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Initiative hopes to expedite cell-based treatments for Parkinson’s

A unique initiative which brings together some of the world’s leading Parkinson’s researchers, aims to reduce further delays in using cells to treat Parkinson’s disease. The initiative will focus on refining cell-based therapy, which replaces the diseased cells with healthy cells.

Although the technique for using cell-based therapy to treat Parkinson's has been around for over two decades, it has had dramatically varying outcomes. After treatment, some patients have been able to go drug-free with markedly improved symptoms and signs for many years. Other patients develop side effects from the treatment which can cause further distress and problems.

Researchers in this field recognised that there was a lack of consistency in previous trials as to when the treatment was administered (patients were of varying ages, different stages of the disease, etc). This prompted these experts to launch an initiative to examine why some procedures are successful and others are not. By reassessing the earlier trials, they intend to put together a protocol to increase the likelihood of success.

"There has been huge variability in patients' stage of disease and medication history; the clinical techniques used for cell delivery; the viability and durability of the cells being transplanted; and even in how outcomes were measured. It's easy to see how difference in average improvement could be obscured within the data,"

says Dr Roger Barker, pictured left, from the Centre for Brain Repair at the University of Cambridge, who is leading the programme.

Dr Barker will head the five-year research programme called TRANSEURO, which brings together experts from 13 institutions across five European countries and will also work closely with American research groups. TRANSEURO aims to coordinate research methods in order to develop safer and more reliable practices for cell transplantation in patients with Parkinson's disease.

"Our goal is to provide the impetus to push the field ahead to a new phase of cell therapy trial in Parkinson's disease," says Dr. Roger Barker.

Parkinson's disease affects 1% of adults over the age of 65, and is incurable. It causes the death of the brain cells including those that produce Dopamine, a chemical which is required by the brain to carry out ordinary activities such as voluntary movement and cognition.

Since the 1970s, scientists have been experimenting with new ways to replace the lost cells in order to alleviate some of the most severe symptoms of Parkinson's disease, and their results have been highly variable. Whilst in some cases trials have led to significant improvements in the condition of patients, in others the therapy has failed, causing side effects requiring further surgery. Trials ceased at the beginning of this century after two in the United States concluded there was no major benefit to cell transplantation in Parkinson's disease.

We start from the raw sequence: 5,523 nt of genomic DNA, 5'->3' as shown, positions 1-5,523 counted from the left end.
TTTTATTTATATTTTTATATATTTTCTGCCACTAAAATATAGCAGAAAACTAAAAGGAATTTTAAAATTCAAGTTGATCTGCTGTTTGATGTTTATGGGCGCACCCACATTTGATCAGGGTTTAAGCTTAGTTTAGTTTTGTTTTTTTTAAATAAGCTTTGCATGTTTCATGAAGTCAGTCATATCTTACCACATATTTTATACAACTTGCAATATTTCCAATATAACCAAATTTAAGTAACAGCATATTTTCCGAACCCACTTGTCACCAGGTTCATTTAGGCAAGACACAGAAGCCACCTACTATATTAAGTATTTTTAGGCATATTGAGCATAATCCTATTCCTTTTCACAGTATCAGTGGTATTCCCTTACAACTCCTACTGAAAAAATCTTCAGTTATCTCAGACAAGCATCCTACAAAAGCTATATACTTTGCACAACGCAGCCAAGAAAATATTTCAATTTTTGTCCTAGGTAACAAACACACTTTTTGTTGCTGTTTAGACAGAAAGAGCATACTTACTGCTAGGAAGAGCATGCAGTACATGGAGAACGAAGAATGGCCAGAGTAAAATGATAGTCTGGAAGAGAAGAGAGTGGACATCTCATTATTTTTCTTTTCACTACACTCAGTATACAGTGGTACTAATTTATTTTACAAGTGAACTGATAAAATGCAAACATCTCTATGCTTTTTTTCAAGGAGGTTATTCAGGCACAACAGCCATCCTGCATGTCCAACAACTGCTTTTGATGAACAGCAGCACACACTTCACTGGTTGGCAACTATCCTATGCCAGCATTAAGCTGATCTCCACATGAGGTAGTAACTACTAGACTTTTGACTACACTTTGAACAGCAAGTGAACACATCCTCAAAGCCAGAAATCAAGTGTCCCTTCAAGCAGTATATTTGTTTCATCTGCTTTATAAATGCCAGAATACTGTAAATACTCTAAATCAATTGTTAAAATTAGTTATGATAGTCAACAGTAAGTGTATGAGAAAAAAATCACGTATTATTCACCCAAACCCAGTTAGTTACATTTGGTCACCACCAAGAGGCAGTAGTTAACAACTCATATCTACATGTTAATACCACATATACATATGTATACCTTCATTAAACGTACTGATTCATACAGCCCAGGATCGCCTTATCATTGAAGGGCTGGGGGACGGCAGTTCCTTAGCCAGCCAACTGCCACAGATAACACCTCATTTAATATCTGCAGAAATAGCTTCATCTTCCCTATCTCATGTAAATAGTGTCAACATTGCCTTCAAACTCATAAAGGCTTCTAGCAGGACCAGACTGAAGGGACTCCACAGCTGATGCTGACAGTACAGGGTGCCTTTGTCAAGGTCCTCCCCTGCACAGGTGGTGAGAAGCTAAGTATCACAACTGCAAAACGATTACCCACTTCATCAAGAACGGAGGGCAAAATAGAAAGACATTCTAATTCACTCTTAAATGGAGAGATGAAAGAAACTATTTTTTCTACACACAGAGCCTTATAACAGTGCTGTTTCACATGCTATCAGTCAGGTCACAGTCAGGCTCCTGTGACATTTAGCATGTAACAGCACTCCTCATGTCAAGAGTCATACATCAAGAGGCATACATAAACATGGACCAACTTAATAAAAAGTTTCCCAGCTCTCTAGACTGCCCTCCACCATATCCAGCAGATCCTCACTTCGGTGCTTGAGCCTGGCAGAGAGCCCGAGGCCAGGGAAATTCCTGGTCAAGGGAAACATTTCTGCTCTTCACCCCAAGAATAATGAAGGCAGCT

However, scientists believe that transplantation is still the way forward for treatment of this disease. Dr. Barker and colleagues believe that data from these earlier trials holds information that was previously overlooked, and part of the TRANSEURO programme will involve reassessing this data with the help of experts involved in the previous trials.

Additionally, developments in the understanding of Parkinson's disease within the last decade have enabled researchers to identify sub-types of the disease, and this could prove key in establishing better transplant criteria, and identifying optimum patient groups. TRANSEURO will also investigate the side effects of the transplant procedure.

But the use of foetal tissues, stem cells, and other emerging cell based therapies are not without controversy, and work of this type often raises many ethical issues. It is for this reason that a separate project will run alongside the scientific and clinical work to consider the ethical questions posed.

It is anticipated the programme will eventually recruit at least 150 patients from across the TRANSEURO network, of which 20 will be entered into the first set of transplant trials in 2011/12. It is expected that the study will pave the way for larger trials in which the transplant cells will eventually be derived from stem cells.

"We regard TRANSEURO as a stepping stone that will refine the clinical methods needed for any kind of cell-based therapy, whatever the source of cells,"

says Barker. And whilst this will not actually cure the disease, such treatments would be invaluable to those affected.

"Reparative strategies used early in the disease could have the potential to give patients many drug-free years, which would be a major therapeutic step forward."

TRANSEURO is not currently recruiting patients for the trial as ethical approvals are not yet in place. The programme's main funders include Parkinson's UK, Cure PD and the European Union (FP7 grant).

Image: In cell transplantation procedures for PD, undamaged dopaminergic neurons (shown here in red, with other neurons in green) are used to replenish those that are lost or dying

Credit: Rocio Laguna Goya, Centre for Brain repair

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Posted on 23/11/2010

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